Jack Kirby, the main creative force behind the Marvel universe and arguably the most influential superhero comics artist of all time, would have celebrated his 100th birthday this week. Since his passing in 1994, and in the last decade specifically, Kirby has only grown more beloved as the Marvel Cinematic Universe, based largely on his work, has exploded, zapped and stomped its way into cineplexes worldwide. It is often written that Kirby influenced everyone from George Lucas to Michael Chabon, a darling of pop culture low and high. As the New Republic’s Jeet [Heer writes, Kirby holds “almost oppressive sway over Hollywood.”]((https://newrepublic.com/article/144558/jack-kirby-unknown-king)
I agree with Heer; Kirby’s influence can be oppressive. There is a lot to love about him, but as an artist, he has some serious limitations that have been passed on to pop culture, which continues to boom and stomp about in his enormous shadow. A hundred years later, its worth reflecting not just on the greatness of Kirby, but on the parts of his legacy that are worth questioning.
First, the good stuff. Kirby’s artwork remains a joyful explosion of gargantuan goofiness. His work crackled with new ideas. World eaters, teleporting dogs, cosmic cubes, space hippies and planets nestled in basements—Kirby’s offhand ideas still bulge and strain against the edges of pop culture. Even his most familiar work is original and loopy enough that it can still catch you off guard and make you say, “Wait, a silver guy on a surfboard? What on infinite earths…!?”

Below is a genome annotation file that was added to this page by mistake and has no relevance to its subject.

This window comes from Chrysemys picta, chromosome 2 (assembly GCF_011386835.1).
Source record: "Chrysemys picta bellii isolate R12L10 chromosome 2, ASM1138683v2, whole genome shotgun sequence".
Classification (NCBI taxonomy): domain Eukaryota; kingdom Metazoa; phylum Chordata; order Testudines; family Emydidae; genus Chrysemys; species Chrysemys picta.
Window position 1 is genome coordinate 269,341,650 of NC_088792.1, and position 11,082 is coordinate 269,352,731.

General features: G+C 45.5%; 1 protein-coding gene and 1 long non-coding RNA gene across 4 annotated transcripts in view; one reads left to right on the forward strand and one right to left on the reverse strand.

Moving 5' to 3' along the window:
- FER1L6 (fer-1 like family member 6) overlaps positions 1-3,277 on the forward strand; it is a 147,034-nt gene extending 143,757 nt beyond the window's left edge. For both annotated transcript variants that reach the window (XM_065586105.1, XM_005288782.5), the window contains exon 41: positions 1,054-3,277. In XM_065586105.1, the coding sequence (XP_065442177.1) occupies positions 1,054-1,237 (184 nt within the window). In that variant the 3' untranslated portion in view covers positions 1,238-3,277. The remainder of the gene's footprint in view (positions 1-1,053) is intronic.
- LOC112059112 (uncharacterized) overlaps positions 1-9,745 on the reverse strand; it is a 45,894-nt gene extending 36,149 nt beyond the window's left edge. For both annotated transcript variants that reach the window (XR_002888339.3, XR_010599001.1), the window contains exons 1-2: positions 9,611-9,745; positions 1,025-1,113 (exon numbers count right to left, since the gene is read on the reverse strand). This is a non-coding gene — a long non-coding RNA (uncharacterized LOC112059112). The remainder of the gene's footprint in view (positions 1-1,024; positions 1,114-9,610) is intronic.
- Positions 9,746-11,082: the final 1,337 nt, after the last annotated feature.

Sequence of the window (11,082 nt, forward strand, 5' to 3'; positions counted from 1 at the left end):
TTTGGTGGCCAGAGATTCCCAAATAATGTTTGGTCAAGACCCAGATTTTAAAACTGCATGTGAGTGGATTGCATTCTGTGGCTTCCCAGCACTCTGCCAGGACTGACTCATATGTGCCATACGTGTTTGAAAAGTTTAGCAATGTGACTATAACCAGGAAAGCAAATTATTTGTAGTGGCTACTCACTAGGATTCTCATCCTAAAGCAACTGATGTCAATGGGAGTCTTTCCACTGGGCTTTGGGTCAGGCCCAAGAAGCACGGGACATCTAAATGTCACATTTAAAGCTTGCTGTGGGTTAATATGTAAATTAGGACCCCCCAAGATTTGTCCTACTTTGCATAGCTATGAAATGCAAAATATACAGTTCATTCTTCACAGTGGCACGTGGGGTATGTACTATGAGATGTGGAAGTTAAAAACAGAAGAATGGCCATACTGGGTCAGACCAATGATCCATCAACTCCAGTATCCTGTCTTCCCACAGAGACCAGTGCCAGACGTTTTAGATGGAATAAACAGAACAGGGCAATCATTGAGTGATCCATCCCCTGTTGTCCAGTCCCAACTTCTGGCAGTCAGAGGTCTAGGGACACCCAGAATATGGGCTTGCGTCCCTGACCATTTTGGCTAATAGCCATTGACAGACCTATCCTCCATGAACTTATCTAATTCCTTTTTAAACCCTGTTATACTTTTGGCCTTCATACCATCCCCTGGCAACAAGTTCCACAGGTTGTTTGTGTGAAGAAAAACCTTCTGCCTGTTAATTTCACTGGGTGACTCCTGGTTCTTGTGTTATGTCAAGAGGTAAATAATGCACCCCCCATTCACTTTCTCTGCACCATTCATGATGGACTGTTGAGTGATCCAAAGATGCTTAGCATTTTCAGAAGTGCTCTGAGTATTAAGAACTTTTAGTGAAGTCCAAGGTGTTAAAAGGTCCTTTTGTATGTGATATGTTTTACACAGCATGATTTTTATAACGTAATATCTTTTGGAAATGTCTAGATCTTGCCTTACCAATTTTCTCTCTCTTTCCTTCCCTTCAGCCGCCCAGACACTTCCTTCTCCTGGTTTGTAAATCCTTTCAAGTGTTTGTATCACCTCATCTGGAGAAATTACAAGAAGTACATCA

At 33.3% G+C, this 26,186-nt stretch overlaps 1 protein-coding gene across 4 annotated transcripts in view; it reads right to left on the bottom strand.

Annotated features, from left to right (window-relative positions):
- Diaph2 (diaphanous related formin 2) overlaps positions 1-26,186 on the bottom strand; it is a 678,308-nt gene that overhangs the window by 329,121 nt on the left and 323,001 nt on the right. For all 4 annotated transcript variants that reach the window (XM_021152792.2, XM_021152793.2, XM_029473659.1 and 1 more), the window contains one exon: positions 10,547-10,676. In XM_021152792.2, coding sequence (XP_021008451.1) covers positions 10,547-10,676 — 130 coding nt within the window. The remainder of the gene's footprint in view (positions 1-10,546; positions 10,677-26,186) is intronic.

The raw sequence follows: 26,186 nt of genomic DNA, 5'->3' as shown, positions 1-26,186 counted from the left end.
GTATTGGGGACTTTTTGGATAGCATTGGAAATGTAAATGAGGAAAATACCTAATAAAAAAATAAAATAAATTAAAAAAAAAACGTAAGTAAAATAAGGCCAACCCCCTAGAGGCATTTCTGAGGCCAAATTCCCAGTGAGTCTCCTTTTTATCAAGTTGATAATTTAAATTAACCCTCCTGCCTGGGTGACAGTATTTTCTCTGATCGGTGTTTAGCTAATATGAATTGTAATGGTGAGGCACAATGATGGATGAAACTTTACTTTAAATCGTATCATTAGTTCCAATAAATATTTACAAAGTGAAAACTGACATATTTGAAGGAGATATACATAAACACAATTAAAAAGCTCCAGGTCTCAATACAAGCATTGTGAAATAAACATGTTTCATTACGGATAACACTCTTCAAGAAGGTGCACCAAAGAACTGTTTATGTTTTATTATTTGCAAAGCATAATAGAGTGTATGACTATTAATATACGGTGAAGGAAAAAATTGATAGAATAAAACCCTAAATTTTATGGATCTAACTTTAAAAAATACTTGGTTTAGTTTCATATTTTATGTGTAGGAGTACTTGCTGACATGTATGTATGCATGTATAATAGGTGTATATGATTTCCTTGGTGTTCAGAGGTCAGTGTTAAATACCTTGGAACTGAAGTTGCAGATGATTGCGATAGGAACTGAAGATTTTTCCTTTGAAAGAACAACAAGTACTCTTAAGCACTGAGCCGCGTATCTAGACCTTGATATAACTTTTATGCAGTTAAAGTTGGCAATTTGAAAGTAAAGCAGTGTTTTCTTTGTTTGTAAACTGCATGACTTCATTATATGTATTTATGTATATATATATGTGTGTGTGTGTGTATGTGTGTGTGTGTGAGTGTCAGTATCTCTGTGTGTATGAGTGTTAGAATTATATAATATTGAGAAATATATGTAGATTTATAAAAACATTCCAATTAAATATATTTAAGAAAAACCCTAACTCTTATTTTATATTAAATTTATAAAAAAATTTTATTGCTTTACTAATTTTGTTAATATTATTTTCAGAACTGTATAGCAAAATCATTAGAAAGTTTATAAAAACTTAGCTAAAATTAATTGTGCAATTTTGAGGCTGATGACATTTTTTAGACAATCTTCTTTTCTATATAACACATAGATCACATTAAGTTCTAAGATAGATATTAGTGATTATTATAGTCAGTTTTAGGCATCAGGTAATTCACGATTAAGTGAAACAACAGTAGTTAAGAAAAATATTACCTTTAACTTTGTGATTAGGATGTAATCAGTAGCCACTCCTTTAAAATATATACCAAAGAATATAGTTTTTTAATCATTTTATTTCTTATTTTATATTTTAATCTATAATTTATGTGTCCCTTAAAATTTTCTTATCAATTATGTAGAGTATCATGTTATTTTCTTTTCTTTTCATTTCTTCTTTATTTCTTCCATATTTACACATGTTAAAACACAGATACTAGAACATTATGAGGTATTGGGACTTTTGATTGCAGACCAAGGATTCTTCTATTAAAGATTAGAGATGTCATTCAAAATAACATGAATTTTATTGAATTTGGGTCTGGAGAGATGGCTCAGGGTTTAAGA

More than his ideas, though, the greatness of Kirby is the art. He drew like no one else. Mighty cosmic machines bashed against rocky cosmic lumps, all thrusting through panel borders and illuminated by an energetic spark and fwoosh that just about obliterated visible forms. Kirby art resonates with uncontainable energy, so much so that at times his figures seem to turn into abstract bursts, a kind of hyper-charged Jackson Pollock but with awesome monsters instead of paint splotches.
Kirby’s explosiveness is his great strength but also his great limitation. There is not a lot of subtlety in a Kirby comic. Kirby draws magnificent monsters hitting each other, but monsters only hit each other at one (really loud) volume. The MCU’s comic action tone is not exactly derived from Kirby—verbal wit was not his forté—but the giant testosterone set pieces owe something to Jack. Robbed of Kirby’s visual genius, the Marvel Universe fights are often just big and loud, the Kirby sturm und drung without the Kirby crackle.
Kirby is great at delivering visceral, energizing messages: his most iconic image at this point may be his wonderful drawing of Captain America punching Hitler. (The cover has become a much-needed inspiration for anti-fascists.) But, at the same time, as with much of Kirby, the riveting frankness of the concept can also be read as a bit simplistic.